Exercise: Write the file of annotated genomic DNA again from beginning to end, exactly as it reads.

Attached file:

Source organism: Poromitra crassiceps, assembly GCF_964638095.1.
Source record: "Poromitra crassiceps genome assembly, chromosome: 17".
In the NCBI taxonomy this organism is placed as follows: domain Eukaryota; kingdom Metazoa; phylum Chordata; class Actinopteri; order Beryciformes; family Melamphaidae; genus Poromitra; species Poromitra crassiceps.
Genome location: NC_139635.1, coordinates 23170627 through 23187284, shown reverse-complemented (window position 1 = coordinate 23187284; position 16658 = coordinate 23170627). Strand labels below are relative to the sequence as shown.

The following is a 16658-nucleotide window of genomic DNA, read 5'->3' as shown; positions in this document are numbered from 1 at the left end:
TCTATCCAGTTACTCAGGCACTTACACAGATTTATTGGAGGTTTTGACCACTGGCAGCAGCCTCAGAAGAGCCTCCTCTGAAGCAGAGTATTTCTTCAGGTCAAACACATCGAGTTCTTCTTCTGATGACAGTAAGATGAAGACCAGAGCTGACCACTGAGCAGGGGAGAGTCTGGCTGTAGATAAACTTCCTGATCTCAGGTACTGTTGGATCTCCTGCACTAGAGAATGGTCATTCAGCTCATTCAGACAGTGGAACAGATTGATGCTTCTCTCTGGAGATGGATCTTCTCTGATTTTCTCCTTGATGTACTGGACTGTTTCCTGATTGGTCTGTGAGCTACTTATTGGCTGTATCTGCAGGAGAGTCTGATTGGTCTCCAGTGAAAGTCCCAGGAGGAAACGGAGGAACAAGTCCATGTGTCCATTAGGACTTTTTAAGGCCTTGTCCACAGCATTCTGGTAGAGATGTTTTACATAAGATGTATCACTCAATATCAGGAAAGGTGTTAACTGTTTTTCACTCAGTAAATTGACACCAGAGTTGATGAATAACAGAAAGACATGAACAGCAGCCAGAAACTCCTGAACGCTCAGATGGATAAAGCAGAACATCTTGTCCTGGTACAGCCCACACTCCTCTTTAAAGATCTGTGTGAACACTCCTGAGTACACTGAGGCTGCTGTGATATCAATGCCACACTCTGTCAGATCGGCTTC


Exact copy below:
Source organism: Poromitra crassiceps, assembly GCF_964638095.1.
Source record: "Poromitra crassiceps genome assembly, chromosome: 17".
In the NCBI taxonomy this organism is placed as follows: domain Eukaryota; kingdom Metazoa; phylum Chordata; class Actinopteri; order Beryciformes; family Melamphaidae; genus Poromitra; species Poromitra crassiceps.
Genome location: NC_139635.1, coordinates 23170627 through 23187284, shown reverse-complemented (window position 1 = coordinate 23187284; position 16658 = coordinate 23170627). Strand labels below are relative to the sequence as shown.

The following is a 16658-nucleotide window of genomic DNA, read 5'->3' as shown; positions in this document are numbered from 1 at the left end:
TCTATCCAGTTACTCAGGCACTTACACAGATTTATTGGAGGTTTTGACCACTGGCAGCAGCCTCAGAAGAGCCTCCTCTGAAGCAGAGTATTTCTTCAGGTCAAACACATCGAGTTCTTCTTCTGATGACAGTAAGATGAAGACCAGAGCTGACCACTGAGCAGGGGAGAGTCTGGCTGTAGATAAACTTCCTGATCTCAGGTACTGTTGGATCTCCTGCACTAGAGAATGGTCATTCAGCTCATTCAGACAGTGGAACAGATTGATGCTTCTCTCTGGAGATGGATCTTCTCTGATTTTCTCCTTGATGTACTGGACTGTTTCCTGATTGGTCTGTGAGCTACTTATTGGCTGTATCTGCAGGAGAGTCTGATTGGTCTCCAGTGAAAGTCCCAGGAGGAAACGGAGGAACAAGTCCATGTGTCCATTAGGACTTTTTAAGGCCTTGTCCACAGCATTCTGGTAGAGATGTTTTACATAAGATGTATCACTCAATATCAGGAAAGGTGTTAACTGTTTTTCACTCAGTAAATTGACACCAGAGTTGATGAATAACAGAAAGACATGAACAGCAGCCAGAAACTCCTGAACGCTCAGATGGATAAAGCAGAACATCTTGTCCTGGTACAGCCCACACTCCTCTTTAAAGATCTGTGTGAACACTCCTGAGTACACTGAGGCTGCTGTGATATCAATGCCACACTCTGTCAGATCGGCTTC